Cable One scraps 100 Mbps plan as high-speed demand rises

Cable One unveiled a plan to ditch its 100 Mbps plan at the end of Q1 and make a 200 Mbps tier its entry-level offering, citing strong demand for higher speed services.

On an earnings call, CEO Julie Laulis said approximately 22% of its residential broadband customers are currently on its 100 Mbps plan, but “200 meg will become – and quite honestly it already is – our standard offering.”

She said the move comes in response to consumer demand for faster speeds, noting four out of five new customers in Q4 opted for speeds at or above 200 Mbps. She added sell-in for its 1-gig product has more than doubled since 2020 to over 14%.

At the close of the current quarter, customers on the 100 Mbps tier will be automatically bumped up to its 200 Mbps plan at a monthly cost increase of around $5. Pricing for the 200 Mbps plan will remain at $65, but Cable One is planning to add a new 300 Mbps option to its lineup at a cost of $80 per month. Its 500 Mbps plan will run $90 per month.

In the process of making these changes, Laulis said it’s actually lowering the price of its gig and unlimited tiers but “we’ve done the modeling and know that it will still result in ARPU growth.”

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Cable One serves more than 1.1 million residential and business customers across 24 states with its family of brands. Laulis said less than 28% of its footprint overlaps with a competitor providing a service of 100 Mbps or higher, while less than 5% of its area overlaps with two companies offering the same.

Steven Cochran, Cable One’s CFO, added it currently competes with fiber in about 17% of its footprint. While it expects that figure to rise over time, he argued that “at 38%, 39% penetration in a market where there’s two operators, we still have the opportunity to maintain our fair share and still grow from here.”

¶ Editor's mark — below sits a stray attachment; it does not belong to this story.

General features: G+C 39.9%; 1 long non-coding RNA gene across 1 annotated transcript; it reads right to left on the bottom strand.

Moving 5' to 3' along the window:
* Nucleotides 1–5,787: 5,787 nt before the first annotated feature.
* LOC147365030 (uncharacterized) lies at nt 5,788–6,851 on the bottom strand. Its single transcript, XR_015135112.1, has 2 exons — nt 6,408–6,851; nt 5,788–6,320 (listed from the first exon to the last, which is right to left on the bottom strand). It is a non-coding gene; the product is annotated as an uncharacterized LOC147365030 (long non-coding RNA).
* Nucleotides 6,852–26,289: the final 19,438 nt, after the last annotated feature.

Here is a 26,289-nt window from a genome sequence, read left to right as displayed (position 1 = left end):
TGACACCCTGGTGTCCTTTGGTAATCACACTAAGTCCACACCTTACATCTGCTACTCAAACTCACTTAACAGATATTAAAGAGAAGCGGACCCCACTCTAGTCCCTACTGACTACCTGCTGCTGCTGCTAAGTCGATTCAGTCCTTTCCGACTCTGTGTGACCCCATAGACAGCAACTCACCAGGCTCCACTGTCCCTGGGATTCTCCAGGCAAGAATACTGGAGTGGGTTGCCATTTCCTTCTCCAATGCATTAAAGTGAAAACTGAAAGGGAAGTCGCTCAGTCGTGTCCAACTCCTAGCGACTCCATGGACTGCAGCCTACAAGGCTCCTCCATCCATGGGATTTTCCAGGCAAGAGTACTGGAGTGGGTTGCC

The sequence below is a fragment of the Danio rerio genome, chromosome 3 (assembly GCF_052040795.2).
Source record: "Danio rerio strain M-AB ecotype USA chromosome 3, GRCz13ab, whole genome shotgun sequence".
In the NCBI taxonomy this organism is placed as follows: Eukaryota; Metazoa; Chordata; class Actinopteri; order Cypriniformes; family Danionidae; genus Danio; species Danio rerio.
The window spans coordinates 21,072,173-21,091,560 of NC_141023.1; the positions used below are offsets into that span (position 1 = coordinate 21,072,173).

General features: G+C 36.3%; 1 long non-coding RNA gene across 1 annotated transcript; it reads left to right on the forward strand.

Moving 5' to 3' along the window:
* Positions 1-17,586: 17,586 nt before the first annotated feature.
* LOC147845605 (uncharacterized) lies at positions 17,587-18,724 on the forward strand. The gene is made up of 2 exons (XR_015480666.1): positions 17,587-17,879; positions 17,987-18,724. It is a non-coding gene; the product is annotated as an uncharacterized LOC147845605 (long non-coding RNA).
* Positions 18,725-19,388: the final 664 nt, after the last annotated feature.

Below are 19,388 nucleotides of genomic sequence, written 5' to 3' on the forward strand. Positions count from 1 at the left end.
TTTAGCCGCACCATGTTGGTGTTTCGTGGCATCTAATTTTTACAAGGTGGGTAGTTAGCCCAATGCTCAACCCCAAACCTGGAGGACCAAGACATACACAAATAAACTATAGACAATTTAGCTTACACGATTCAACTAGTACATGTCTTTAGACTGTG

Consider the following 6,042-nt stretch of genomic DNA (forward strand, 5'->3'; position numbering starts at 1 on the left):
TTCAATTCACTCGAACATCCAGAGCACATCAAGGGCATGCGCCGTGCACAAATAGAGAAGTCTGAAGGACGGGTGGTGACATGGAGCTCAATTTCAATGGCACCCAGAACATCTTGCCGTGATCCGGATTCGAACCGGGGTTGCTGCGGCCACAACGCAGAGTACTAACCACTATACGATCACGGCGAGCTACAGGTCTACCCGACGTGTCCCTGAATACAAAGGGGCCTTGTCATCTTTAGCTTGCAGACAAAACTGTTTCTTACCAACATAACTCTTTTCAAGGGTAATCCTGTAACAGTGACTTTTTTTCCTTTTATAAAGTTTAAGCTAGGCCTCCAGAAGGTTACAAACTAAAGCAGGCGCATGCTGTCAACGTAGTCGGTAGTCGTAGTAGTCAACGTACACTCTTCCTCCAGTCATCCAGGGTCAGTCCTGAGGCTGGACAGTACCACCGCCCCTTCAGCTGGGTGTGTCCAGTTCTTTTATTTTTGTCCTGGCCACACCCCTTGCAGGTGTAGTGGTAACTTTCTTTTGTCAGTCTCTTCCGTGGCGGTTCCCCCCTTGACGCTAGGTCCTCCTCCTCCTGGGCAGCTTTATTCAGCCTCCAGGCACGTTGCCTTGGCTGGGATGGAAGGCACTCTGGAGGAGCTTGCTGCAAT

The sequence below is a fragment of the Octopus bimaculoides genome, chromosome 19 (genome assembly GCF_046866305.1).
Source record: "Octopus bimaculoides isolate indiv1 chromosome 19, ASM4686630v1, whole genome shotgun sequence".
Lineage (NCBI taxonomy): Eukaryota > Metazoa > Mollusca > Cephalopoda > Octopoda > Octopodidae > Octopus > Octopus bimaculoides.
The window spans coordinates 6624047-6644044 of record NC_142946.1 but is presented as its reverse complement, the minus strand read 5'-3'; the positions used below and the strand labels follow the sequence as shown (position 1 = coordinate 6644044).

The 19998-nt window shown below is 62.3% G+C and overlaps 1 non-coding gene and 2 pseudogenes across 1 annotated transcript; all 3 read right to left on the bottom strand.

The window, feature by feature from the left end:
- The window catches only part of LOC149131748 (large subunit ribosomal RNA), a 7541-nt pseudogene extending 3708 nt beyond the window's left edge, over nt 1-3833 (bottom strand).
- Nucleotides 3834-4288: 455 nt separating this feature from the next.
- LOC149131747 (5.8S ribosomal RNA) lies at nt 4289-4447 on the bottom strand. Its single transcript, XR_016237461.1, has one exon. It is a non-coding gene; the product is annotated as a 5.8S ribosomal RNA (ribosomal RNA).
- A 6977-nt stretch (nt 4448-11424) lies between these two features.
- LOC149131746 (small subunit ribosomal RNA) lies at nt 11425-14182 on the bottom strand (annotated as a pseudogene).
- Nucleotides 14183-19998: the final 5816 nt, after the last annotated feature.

The operator recently closed a previously announced joint venture transaction to create Clearwave Fiber as well as a deal to acquire assets from Cable America Missouri. Cochran said “we fortunately have a nice pipeline of deals that are tied to the different investments that we’ve made and continue to see opportunities where someone’s looking for a minority investor.”

“In those deals where it’s just truly selling out, we’re not all that competitive,” he continued. “In transactions where they’re looking for something unique, that’s where we’ve had the ability to transact. We still see that opportunity existing.”


Consolidated revenue jumped 28.5% year on year to $432.6 million, with residential data revenue up 27.6% to $224.5 million. However, net income plummeted 39% to $64.8 million. Full year revenue of $1.6 billion was up from $1.3 billion, but full year net income fell 4.1% to $291.8 million.

The operator ended 2021 with 957,000 residential data primary service units (PSUs), compared to 777,000 at the end of 2020. Business data PSUs increased from 80,000 to 97,000 over the same period.